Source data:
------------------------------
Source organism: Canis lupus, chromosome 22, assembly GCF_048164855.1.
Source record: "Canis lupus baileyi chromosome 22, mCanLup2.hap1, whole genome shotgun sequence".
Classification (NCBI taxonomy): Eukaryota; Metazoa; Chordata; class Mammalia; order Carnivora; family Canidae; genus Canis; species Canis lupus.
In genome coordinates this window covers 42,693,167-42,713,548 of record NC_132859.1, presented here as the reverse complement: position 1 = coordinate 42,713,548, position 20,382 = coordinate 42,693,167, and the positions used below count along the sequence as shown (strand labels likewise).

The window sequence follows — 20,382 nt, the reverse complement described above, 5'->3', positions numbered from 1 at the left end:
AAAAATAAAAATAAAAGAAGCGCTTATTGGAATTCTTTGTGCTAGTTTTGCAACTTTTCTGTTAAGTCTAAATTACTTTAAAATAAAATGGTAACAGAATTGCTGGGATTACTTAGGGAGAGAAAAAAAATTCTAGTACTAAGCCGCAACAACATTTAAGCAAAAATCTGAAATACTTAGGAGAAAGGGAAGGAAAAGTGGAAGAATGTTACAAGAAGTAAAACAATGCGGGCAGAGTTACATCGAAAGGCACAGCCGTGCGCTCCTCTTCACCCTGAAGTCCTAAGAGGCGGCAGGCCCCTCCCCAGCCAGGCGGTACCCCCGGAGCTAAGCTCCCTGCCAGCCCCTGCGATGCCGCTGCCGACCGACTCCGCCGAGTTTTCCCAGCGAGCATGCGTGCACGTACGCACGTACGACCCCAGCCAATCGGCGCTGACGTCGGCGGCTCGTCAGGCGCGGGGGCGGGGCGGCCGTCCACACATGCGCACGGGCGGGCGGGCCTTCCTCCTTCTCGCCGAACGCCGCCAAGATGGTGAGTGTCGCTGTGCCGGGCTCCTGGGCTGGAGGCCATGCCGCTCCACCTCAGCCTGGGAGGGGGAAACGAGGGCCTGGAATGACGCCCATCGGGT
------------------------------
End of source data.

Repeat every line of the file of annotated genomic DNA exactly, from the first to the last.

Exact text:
Source organism: Canis lupus, chromosome 22, assembly GCF_048164855.1.
Source record: "Canis lupus baileyi chromosome 22, mCanLup2.hap1, whole genome shotgun sequence".
Classification (NCBI taxonomy): Eukaryota; Metazoa; Chordata; class Mammalia; order Carnivora; family Canidae; genus Canis; species Canis lupus.
In genome coordinates this window covers 42,693,167-42,713,548 of record NC_132859.1, presented here as the reverse complement: position 1 = coordinate 42,713,548, position 20,382 = coordinate 42,693,167, and the positions used below count along the sequence as shown (strand labels likewise).

The window sequence follows — 20,382 nt, the reverse complement described above, 5'->3', positions numbered from 1 at the left end:
AAAAATAAAAATAAAAGAAGCGCTTATTGGAATTCTTTGTGCTAGTTTTGCAACTTTTCTGTTAAGTCTAAATTACTTTAAAATAAAATGGTAACAGAATTGCTGGGATTACTTAGGGAGAGAAAAAAAATTCTAGTACTAAGCCGCAACAACATTTAAGCAAAAATCTGAAATACTTAGGAGAAAGGGAAGGAAAAGTGGAAGAATGTTACAAGAAGTAAAACAATGCGGGCAGAGTTACATCGAAAGGCACAGCCGTGCGCTCCTCTTCACCCTGAAGTCCTAAGAGGCGGCAGGCCCCTCCCCAGCCAGGCGGTACCCCCGGAGCTAAGCTCCCTGCCAGCCCCTGCGATGCCGCTGCCGACCGACTCCGCCGAGTTTTCCCAGCGAGCATGCGTGCACGTACGCACGTACGACCCCAGCCAATCGGCGCTGACGTCGGCGGCTCGTCAGGCGCGGGGGCGGGGCGGCCGTCCACACATGCGCACGGGCGGGCGGGCCTTCCTCCTTCTCGCCGAACGCCGCCAAGATGGTGAGTGTCGCTGTGCCGGGCTCCTGGGCTGGAGGCCATGCCGCTCCACCTCAGCCTGGGAGGGGGAAACGAGGGCCTGGAATGACGCCCATCGGGT